Treatment of solid tumours by co-targeting Bcl-2 pro-survival proteins

Lee EF1, Harris T2, Tran S2, Evangelista M2, Herold MJ3 and Fairlie WD2

  1. LIMS, La Trobe University.
  2. Olivia Newton-John Cancer Research Institute.
  3. Walter and Eliza Hall Institute.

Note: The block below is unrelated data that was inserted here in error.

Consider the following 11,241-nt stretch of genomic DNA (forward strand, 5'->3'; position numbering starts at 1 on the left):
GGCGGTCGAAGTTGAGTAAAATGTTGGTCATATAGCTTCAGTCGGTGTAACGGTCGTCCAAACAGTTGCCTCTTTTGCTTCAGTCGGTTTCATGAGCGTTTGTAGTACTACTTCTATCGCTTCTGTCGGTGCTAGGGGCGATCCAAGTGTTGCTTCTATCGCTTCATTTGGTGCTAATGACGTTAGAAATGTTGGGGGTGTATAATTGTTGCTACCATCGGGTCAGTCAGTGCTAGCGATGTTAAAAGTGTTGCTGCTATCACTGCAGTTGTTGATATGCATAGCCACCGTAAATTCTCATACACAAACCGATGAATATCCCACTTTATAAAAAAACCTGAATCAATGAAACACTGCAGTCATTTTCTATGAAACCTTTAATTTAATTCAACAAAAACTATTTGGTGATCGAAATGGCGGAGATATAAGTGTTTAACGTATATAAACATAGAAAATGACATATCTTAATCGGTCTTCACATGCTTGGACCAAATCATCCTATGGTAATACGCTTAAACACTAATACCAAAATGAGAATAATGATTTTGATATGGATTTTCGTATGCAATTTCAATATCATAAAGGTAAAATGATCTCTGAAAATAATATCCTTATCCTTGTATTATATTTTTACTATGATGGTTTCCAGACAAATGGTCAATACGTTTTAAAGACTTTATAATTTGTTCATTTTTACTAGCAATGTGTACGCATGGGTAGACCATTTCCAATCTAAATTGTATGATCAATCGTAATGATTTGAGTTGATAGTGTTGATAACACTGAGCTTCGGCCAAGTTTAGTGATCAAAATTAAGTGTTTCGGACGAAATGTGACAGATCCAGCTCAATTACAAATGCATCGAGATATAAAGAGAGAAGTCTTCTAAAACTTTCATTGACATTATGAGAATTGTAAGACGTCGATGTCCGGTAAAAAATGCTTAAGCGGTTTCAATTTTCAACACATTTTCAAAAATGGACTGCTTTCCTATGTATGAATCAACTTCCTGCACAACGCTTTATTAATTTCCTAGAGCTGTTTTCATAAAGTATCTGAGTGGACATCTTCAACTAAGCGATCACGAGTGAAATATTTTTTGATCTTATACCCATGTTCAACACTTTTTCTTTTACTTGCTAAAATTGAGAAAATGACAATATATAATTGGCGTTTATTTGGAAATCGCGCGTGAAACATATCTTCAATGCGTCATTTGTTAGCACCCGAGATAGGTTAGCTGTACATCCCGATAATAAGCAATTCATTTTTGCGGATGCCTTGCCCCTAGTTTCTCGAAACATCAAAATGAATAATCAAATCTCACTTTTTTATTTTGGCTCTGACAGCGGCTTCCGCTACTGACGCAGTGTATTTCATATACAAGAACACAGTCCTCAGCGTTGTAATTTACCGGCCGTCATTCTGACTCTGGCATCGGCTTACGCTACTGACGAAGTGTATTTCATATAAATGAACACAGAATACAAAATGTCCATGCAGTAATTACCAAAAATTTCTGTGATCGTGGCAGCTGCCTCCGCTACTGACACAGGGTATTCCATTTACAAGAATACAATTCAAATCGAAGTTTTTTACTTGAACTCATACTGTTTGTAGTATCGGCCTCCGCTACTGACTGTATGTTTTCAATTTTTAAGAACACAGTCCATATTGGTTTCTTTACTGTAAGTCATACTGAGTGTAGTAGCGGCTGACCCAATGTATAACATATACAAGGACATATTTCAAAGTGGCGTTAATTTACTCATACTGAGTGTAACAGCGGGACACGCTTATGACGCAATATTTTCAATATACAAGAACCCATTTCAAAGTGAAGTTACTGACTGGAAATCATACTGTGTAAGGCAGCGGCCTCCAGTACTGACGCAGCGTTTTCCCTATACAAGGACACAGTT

Defective apoptosis signalling is a hallmark of most, if not all, cancers. Typically this involves abnormally high expression of the pro-survival members of the Bcl-2 family of proteins. This enables damaged cell to survive when they should otherwise be removed. Over the last decade, a new class of drugs ("BH3-mimetics") has been developed to target the Bcl-2 proteins and there are now molecules that enable most of them to be selectively antagonised. In this presentation, I will discuss our recent data using a panel of these drugs on different types of highly chemoresistant solid tumours. These data combined with results from experiments using protein-based ligands we have engineered, as well as genetically engineered cell lines, have enabled us to dissect the critical "survival" factors in these tumours. Critically, we show a consistent pattern of proteins that must be antagonised to provide potent and synergistic tumour cell killing Interestingly, the same pattern is also starting to emerge for other cancers types, suggesting a potential standardised treatment strategy for many cancers using these drugs.